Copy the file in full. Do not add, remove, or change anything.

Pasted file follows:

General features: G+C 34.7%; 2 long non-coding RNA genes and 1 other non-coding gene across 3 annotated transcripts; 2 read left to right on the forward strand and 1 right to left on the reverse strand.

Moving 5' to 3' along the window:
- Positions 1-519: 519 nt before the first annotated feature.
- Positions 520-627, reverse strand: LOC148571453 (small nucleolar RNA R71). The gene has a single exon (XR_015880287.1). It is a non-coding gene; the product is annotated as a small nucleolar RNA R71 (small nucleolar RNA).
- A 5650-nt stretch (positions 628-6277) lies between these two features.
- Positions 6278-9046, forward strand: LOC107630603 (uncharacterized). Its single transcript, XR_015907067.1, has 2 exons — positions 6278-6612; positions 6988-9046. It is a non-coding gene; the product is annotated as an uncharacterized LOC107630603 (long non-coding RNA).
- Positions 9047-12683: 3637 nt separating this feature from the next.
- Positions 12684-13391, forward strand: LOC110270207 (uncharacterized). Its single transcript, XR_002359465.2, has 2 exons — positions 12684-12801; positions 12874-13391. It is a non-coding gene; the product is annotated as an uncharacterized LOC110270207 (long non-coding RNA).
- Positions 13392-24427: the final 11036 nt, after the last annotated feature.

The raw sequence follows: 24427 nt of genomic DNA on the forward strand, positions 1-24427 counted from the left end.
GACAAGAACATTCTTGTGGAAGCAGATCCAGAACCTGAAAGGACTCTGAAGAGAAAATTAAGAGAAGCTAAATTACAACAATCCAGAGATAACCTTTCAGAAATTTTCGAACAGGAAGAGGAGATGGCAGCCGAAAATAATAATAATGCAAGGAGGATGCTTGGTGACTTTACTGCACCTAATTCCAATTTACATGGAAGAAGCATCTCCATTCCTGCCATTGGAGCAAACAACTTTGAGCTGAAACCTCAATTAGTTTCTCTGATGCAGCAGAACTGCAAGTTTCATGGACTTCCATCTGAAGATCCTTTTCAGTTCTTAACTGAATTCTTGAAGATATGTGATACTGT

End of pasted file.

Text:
General features: G+C 34.7%; 2 long non-coding RNA genes and 1 other non-coding gene across 3 annotated transcripts; 2 read left to right on the forward strand and 1 right to left on the reverse strand.

Moving 5' to 3' along the window:
- Positions 1-519: 519 nt before the first annotated feature.
- Positions 520-627, reverse strand: LOC148571453 (small nucleolar RNA R71). The gene has a single exon (XR_015880287.1). It is a non-coding gene; the product is annotated as a small nucleolar RNA R71 (small nucleolar RNA).
- A 5650-nt stretch (positions 628-6277) lies between these two features.
- Positions 6278-9046, forward strand: LOC107630603 (uncharacterized). Its single transcript, XR_015907067.1, has 2 exons — positions 6278-6612; positions 6988-9046. It is a non-coding gene; the product is annotated as an uncharacterized LOC107630603 (long non-coding RNA).
- Positions 9047-12683: 3637 nt separating this feature from the next.
- Positions 12684-13391, forward strand: LOC110270207 (uncharacterized). Its single transcript, XR_002359465.2, has 2 exons — positions 12684-12801; positions 12874-13391. It is a non-coding gene; the product is annotated as an uncharacterized LOC110270207 (long non-coding RNA).
- Positions 13392-24427: the final 11036 nt, after the last annotated feature.

The raw sequence follows: 24427 nt of genomic DNA on the forward strand, positions 1-24427 counted from the left end.
GACAAGAACATTCTTGTGGAAGCAGATCCAGAACCTGAAAGGACTCTGAAGAGAAAATTAAGAGAAGCTAAATTACAACAATCCAGAGATAACCTTTCAGAAATTTTCGAACAGGAAGAGGAGATGGCAGCCGAAAATAATAATAATGCAAGGAGGATGCTTGGTGACTTTACTGCACCTAATTCCAATTTACATGGAAGAAGCATCTCCATTCCTGCCATTGGAGCAAACAACTTTGAGCTGAAACCTCAATTAGTTTCTCTGATGCAGCAGAACTGCAAGTTTCATGGACTTCCATCTGAAGATCCTTTTCAGTTCTTAACTGAATTCTTGAAGATATGTGATACTGT